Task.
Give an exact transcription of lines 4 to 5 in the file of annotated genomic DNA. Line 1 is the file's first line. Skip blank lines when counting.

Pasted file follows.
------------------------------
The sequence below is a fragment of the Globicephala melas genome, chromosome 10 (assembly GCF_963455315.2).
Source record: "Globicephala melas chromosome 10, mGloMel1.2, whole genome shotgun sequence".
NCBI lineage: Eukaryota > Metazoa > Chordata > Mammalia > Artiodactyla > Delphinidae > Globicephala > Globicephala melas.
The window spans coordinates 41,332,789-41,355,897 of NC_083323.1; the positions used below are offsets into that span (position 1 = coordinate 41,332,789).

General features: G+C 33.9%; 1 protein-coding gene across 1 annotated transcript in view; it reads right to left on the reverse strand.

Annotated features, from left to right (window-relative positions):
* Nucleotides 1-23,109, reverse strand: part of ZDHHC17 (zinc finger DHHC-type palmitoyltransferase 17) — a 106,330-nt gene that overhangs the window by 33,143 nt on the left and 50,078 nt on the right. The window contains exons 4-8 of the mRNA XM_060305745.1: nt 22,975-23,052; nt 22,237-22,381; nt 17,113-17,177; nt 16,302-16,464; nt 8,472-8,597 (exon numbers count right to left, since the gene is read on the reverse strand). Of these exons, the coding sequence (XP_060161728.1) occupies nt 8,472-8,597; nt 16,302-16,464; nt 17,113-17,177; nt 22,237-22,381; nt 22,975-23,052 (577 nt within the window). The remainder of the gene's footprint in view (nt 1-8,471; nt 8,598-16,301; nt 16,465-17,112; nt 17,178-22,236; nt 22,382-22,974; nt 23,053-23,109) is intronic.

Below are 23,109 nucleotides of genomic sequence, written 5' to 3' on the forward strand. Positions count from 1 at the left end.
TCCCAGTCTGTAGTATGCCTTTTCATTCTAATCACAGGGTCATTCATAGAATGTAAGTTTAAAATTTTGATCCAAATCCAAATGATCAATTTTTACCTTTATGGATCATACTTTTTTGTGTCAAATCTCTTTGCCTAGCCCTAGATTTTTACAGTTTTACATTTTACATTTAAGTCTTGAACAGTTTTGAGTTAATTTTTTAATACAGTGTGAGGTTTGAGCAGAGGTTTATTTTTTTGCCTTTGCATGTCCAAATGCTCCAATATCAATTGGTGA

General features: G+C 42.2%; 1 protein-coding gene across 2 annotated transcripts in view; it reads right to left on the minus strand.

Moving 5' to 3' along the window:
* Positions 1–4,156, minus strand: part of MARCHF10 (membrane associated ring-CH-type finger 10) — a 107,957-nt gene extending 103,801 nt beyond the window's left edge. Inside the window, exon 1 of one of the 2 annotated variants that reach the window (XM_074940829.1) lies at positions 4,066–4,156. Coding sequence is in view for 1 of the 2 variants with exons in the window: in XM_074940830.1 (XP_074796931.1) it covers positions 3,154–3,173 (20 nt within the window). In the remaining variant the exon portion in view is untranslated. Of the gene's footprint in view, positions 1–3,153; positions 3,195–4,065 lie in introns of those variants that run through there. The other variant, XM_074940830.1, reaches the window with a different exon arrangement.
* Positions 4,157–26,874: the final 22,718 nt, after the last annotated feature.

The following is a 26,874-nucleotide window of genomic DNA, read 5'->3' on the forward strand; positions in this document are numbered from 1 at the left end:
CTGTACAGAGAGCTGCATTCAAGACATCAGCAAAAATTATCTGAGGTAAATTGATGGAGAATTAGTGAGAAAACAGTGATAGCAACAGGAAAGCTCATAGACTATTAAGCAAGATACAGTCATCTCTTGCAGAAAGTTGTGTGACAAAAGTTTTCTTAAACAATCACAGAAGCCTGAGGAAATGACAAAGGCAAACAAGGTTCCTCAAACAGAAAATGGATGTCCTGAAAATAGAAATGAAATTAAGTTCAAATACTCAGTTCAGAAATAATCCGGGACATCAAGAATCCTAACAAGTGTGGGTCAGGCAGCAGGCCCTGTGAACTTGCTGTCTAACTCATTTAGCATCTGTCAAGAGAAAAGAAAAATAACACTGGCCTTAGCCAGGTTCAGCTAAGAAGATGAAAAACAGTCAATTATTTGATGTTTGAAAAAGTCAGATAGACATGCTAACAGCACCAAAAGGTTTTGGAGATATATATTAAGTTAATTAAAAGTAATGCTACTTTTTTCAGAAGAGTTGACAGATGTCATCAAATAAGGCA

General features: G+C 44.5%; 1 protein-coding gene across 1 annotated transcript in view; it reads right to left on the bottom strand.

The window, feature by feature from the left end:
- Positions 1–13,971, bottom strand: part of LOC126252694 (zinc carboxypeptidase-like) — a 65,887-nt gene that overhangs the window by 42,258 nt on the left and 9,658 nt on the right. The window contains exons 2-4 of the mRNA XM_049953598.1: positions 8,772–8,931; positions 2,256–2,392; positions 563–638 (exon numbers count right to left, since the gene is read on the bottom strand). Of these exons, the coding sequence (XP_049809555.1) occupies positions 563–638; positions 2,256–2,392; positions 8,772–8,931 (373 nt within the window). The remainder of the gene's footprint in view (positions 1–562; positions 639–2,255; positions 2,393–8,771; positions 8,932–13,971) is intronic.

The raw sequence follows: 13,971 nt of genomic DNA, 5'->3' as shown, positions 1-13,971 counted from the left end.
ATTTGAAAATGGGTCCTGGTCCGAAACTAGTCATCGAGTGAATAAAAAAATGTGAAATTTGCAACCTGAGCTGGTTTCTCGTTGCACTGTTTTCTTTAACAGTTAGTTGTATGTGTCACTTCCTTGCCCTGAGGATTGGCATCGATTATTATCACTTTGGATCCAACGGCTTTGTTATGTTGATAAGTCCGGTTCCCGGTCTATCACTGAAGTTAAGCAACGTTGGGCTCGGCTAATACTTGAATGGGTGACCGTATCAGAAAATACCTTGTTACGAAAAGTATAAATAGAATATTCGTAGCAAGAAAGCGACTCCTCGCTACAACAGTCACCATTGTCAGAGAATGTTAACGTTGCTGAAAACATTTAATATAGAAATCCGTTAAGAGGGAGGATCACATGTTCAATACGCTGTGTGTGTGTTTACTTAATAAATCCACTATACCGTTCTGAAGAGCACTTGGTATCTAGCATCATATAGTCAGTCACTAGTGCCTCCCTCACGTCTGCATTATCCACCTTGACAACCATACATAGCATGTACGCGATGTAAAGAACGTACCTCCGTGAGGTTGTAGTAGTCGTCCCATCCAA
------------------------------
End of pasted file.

The window spans coordinates 41,332,789-41,355,897 of NC_083323.1; the positions used below are offsets into that span (position 1 = coordinate 41,332,789).

General features: G+C 33.9%; 1 protein-coding gene across 1 annotated transcript in view; it reads right to left on the reverse strand.